UK and China scientists developing new drugs to fight Tuberculosis

University of Birmingham scientists have worked with partners in Guangzhou to develop new drugs that can tackle global health epidemics, which have an impact on China’s rural communities.

Researchers at the University of Birmingham joined forces with their counterparts at the Guangzhou Institutes of Biomedicine and Health (GIBH) to develop a promising hit for anti-Tuberculosis therapy and initiate a drug discovery effort.

In order further to develop the drug and make it available to TB patients, particularly those with drug-resistant strains of the disease, Birmingham and GIBH are working to progress future development of the compounds through the independent spin-out company Legion.

University of Birmingham Vice-Chancellor Professor Sir David Eastwood heard more about the research project from the collaborative team during his recent visit to Guangzhou.

Professor Sir David Eastwood commented: “The University of Birmingham is a world leader in molecular chemistry and biosciences, and our partnership with experts at GIBH is making promising progress in the fight against global health epidemics.

“We are a global university with a civic outlook and I am delighted that our work with colleagues at GIBH is progressing development on compounds that could help to improve health outcomes for millions of people, particularly in communities across rural China.”

The drug discovery effort has been led by Professor John Fossey and Dr Luke Alderwick , Director of the Birmingham Drug Discovery Facility - from the University’s Schools of Chemistry and Biosciences. At GIBH, the efforts have been headed by Dr Cleopatra Neagoie, chemistry team leader and Micky Tortorella, Director of the Drug Discovery Pipeline.

Professor John S. Fossey commented: “We designed and synthesised the first generation of molecules in Birmingham and a team of expert GIBH researchers synthesised and optimised the molecules. Thanks to a wider team involving our postgraduate students, we developed a number of compounds, which have great promise as therapeutic treatments.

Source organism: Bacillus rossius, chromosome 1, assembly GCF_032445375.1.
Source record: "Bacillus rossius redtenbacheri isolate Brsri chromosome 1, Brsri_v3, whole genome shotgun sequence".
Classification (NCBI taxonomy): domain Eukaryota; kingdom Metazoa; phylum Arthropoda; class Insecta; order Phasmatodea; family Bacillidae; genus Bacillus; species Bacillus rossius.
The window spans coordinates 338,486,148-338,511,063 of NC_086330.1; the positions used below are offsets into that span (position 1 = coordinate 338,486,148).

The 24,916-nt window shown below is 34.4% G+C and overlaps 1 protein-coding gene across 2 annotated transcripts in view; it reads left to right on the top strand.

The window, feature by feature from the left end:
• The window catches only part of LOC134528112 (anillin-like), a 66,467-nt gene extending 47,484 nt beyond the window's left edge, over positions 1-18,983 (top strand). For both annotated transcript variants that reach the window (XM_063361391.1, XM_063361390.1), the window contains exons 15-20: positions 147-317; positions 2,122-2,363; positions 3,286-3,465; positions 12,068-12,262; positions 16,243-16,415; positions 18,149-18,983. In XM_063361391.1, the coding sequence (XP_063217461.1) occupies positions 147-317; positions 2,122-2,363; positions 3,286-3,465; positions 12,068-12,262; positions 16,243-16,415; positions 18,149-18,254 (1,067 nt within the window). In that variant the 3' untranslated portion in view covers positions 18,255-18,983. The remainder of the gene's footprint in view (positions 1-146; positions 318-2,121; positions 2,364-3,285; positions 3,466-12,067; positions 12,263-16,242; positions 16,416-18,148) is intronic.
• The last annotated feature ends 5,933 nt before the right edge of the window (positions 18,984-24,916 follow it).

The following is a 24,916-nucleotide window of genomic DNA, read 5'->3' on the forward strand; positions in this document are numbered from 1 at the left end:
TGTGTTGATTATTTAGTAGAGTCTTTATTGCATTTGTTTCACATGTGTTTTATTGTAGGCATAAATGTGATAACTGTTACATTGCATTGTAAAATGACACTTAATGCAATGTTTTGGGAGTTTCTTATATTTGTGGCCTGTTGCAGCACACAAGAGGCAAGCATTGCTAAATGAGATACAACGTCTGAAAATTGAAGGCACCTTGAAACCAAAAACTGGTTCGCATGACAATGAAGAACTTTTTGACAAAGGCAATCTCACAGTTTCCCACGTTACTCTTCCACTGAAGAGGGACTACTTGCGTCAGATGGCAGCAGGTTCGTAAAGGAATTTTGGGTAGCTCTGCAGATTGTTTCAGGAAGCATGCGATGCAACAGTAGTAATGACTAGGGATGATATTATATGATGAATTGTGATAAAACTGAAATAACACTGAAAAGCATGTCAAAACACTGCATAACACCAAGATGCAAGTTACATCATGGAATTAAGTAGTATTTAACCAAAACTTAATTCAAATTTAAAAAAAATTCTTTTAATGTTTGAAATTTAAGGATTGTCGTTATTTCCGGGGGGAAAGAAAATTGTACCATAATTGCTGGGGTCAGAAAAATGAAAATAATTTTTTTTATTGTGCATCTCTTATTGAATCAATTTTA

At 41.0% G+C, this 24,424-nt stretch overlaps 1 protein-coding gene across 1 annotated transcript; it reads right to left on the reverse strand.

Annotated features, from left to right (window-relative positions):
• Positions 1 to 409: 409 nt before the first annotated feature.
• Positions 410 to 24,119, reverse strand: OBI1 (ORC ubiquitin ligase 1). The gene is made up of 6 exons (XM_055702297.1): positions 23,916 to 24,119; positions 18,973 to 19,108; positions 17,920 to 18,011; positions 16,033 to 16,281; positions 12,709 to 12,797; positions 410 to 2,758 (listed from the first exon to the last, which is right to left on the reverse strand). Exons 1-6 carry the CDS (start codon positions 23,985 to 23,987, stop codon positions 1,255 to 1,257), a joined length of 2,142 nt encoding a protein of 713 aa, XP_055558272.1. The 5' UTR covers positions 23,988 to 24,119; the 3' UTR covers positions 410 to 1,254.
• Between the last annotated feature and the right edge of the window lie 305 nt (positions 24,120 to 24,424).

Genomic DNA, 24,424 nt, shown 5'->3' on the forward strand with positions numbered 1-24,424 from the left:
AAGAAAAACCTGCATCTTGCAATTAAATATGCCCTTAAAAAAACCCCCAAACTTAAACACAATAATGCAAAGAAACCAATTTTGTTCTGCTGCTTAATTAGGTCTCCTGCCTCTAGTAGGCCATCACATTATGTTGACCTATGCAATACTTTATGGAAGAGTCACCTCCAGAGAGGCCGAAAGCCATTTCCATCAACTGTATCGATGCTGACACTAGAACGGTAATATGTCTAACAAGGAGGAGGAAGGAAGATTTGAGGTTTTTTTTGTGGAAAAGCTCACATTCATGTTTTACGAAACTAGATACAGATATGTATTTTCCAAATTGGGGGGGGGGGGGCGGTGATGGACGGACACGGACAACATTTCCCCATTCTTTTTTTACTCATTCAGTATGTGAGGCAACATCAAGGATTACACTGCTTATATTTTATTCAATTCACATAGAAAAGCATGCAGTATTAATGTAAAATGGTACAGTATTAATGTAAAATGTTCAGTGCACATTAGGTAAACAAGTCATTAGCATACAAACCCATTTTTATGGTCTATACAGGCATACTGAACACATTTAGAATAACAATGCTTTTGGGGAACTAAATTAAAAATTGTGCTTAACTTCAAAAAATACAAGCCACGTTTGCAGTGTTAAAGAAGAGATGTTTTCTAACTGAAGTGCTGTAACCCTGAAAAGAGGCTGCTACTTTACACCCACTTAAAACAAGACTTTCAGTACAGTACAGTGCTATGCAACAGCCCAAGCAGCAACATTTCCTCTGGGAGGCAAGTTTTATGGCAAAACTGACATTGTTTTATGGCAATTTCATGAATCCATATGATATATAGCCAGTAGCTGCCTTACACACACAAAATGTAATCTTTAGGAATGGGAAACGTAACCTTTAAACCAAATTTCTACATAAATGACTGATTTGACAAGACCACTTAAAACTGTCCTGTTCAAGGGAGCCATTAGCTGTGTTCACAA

“Working online has been essential for us - allowing us smoothly to share project data across borders - contributing greatly to the success and sustainability of our partnership. We look forward to a new chapter in drug development as GIBH’s spinout company progresses our discoveries in China.”

Teams based in Britain and China used innovative data sharing technology - developed by the University of Birmingham - to help them to work faster and more effectively whilst separated by thousands of kilometres.

One of the most important online tools they used is the University of Birmingham’s BEAR DataShare facility. This allows the team to share project-related data securely across the world - even by mobile phone, using a specially developed app.

“Resistant TB is an unmet medical need in China and this joint project is very important to the citizens of China. Great things are on the way and we are delighted that our research is now at the point where we can take it to the next level of development,” commented Micky Tortorella.

GIBH is a high-profile research institute, run by the Chinese Academy of Sciences, the People’s Government of Guangdong Province, and the People’s Government of Guangzhou Municipality. Research areas include stem cell and regenerative medicine, chemical biology, public health, immunology and infectious diseases.

The University of Birmingham has a long-standing relationship with the city of Guangzhou, which is also the sister city of Birmingham itself. The University opened its Guangzhou Centre in 2011 and its China Institute has forged close links with partners in the city and beyond.

  • For more information, please contact Tony Moran , International Communications Manager, University of Birmingham on +44 (0) 121 414 8254 or +44 (0)782 783 2312. For out-of-hours enquiries, please call +44 (0) 7789 921 165.
  • The University of Birmingham is ranked amongst the world’s top 100 institutions, its work brings people from across the world to Birmingham, including researchers and teachers and more than 6,500 international students from over 150 countries.
  • The history of collaboration between China and the University of Birmingham dates back almost to the foundation of the University in 1901. The University’s China Institute was created in 2012 to reflect Birmingham’s extensive academic activities its colleagues undertake in China.
  • Guangzhou Institutes of Biomedicine and Health, Chinese Academy of Sciences (GIBH) was established in 2006. GIBH is exploring disease mechanism with cutting-edge technologies and developing innovative protocols for disease control and prevention. It provides an R&D platform in biomedicine and functions as an incubator for bioengineering and pharmaceutical industries to support local economic development as well as national strategic science and technology programmes.
  • University of Birmingham research was supported by Medical Research Council (MRC) Confidence in Concept (CiC) funds and Engineering and Physical Sciences Research Council (EPSRC) Follow-on funding.

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